Tuesday, May 12
The Curse of the Campfire Weenies
and Other Warped and Creepy Tales
by David Lubar
Tom Doherty / 2007
Why have I waited two years to review this book? I think it was because it got lost in one of the many piles of books, later to be hidden during moving. But part of me wonders if I didn't deliberately and subconsciously hide this book away. Because I was embarrassed? Because I was offended? Insulted? None of these.
It's because I was inspired. This was one of a handful of books I've read in the past couple of years that opened up a trap door in my brain that leads directly to the unfiltered twelve year old me. Long packaged away safely as a memory, as a slave to selective revelation, this book seems to know where the the cage is weakest and can be exploited. A few stories in and suddenly I'm back in my sleeping bag at Camp Slauson, BSA, up late at night making up ridiculous stories of monsters and unexplainable phenomena.
Lubar's Weenie series are full of the kind of campfire tall tales and horror stories you might expect if Rod Serling and Bob Hope could be reincarnated as a single being. They are damned odd, amusing, and full of twists that only the mother of a pretzel or a yogi could enjoy.
No, I take that back. They're exactly the kind of story a middle grade boy enjoys, and with a half dozen titles in the series there are dozens of them to jump into.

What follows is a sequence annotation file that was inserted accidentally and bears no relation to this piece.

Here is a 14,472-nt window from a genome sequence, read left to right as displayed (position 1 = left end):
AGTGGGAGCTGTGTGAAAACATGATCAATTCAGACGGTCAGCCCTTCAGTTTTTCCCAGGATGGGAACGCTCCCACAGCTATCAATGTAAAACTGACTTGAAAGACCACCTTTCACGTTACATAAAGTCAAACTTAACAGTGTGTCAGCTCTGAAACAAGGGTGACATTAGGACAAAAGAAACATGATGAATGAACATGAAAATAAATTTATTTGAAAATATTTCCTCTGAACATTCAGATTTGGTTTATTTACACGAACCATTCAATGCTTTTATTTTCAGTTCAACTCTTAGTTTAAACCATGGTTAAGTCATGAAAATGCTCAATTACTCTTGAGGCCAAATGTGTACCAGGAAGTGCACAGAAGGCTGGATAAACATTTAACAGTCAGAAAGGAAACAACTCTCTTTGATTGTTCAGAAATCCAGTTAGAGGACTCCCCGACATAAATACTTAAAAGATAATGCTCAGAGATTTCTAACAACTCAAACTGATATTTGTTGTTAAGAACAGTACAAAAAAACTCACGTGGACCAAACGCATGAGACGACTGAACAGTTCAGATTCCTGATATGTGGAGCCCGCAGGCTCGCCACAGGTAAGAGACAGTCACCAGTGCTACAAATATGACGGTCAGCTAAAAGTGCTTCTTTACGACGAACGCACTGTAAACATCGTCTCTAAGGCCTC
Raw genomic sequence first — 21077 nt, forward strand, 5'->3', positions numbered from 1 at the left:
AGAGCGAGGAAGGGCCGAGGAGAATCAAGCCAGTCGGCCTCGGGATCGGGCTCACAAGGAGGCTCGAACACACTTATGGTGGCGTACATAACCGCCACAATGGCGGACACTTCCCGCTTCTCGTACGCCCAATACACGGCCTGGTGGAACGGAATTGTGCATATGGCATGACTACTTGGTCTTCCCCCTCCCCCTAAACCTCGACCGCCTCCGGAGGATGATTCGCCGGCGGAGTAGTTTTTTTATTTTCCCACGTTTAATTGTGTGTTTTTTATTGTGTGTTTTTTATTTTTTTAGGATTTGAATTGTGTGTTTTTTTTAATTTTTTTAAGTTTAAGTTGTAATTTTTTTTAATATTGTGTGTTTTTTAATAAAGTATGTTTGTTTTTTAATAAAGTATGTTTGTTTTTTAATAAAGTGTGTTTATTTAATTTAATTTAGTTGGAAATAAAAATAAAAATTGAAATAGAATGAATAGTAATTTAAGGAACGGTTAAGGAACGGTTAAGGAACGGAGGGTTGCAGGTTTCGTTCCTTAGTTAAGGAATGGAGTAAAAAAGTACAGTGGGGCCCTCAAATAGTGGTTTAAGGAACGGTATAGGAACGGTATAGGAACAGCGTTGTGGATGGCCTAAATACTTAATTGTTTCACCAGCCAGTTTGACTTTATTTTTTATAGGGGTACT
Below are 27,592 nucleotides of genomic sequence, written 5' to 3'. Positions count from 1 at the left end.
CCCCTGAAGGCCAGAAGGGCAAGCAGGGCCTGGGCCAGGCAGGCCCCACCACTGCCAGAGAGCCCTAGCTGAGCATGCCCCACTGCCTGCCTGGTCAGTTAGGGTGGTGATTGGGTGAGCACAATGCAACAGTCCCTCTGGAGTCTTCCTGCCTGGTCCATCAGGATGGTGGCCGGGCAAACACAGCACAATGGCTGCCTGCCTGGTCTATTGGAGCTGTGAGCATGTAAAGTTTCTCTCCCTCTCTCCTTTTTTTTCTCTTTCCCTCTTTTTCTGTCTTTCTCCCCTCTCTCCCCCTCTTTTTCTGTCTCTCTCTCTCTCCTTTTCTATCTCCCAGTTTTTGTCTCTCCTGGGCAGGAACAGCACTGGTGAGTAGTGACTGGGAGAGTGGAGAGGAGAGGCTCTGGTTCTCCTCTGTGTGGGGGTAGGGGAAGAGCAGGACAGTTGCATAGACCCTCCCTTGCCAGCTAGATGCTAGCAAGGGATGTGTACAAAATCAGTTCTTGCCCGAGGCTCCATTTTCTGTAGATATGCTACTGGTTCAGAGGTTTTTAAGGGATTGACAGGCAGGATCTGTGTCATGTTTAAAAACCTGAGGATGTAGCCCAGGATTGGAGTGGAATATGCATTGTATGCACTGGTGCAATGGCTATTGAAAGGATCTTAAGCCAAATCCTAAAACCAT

Tales like the boys who dare each other to grab for mud from the bottom of the "bottomless" lake, only to have one of them discover that the farther down you dive the closer you get to the surface... of another world, full of alien tentacled creatures. Then there's the story of the robot with limited memory who is perpetually faced with cleaning "his" room, being turned off and on only for that purpose, trapped forever in doing what he "knows" needs to be done. Or the story of the maniacal wood chipper with a one track mind once it's had a taste of human blood.
Many of these stories are under five pages long, some are barely two pages. Lubar knows his reader isn't interested in anything but "the good parts" and it makes for quick, enjoyable reading. Lubar might not be a household name the way some authors are, but I bet his books are better circulated and well-worn compared to some.